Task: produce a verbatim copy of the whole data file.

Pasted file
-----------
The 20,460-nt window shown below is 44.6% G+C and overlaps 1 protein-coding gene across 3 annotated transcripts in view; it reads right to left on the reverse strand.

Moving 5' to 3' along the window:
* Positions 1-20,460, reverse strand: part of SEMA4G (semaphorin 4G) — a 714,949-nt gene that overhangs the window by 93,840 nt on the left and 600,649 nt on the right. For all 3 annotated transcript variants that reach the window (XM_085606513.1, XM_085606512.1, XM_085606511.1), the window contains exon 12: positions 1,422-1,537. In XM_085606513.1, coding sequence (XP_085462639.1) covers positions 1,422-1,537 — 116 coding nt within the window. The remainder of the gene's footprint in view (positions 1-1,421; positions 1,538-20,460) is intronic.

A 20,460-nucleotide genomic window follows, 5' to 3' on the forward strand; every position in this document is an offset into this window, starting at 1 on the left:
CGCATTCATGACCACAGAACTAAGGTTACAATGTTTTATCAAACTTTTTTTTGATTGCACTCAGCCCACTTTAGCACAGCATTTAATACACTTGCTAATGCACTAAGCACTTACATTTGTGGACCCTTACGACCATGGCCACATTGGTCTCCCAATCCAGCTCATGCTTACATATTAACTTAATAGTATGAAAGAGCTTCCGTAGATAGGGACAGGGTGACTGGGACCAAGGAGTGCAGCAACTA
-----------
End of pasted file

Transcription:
The 20,460-nt window shown below is 44.6% G+C and overlaps 1 protein-coding gene across 3 annotated transcripts in view; it reads right to left on the reverse strand.

Moving 5' to 3' along the window:
* Positions 1-20,460, reverse strand: part of SEMA4G (semaphorin 4G) — a 714,949-nt gene that overhangs the window by 93,840 nt on the left and 600,649 nt on the right. For all 3 annotated transcript variants that reach the window (XM_085606513.1, XM_085606512.1, XM_085606511.1), the window contains exon 12: positions 1,422-1,537. In XM_085606513.1, coding sequence (XP_085462639.1) covers positions 1,422-1,537 — 116 coding nt within the window. The remainder of the gene's footprint in view (positions 1-1,421; positions 1,538-20,460) is intronic.

A 20,460-nucleotide genomic window follows, 5' to 3' on the forward strand; every position in this document is an offset into this window, starting at 1 on the left:
CGCATTCATGACCACAGAACTAAGGTTACAATGTTTTATCAAACTTTTTTTTGATTGCACTCAGCCCACTTTAGCACAGCATTTAATACACTTGCTAATGCACTAAGCACTTACATTTGTGGACCCTTACGACCATGGCCACATTGGTCTCCCAATCCAGCTCATGCTTACATATTAACTTAATAGTATGAAAGAGCTTCCGTAGATAGGGACAGGGTGACTGGGACCAAGGAGTGCAGCAACTA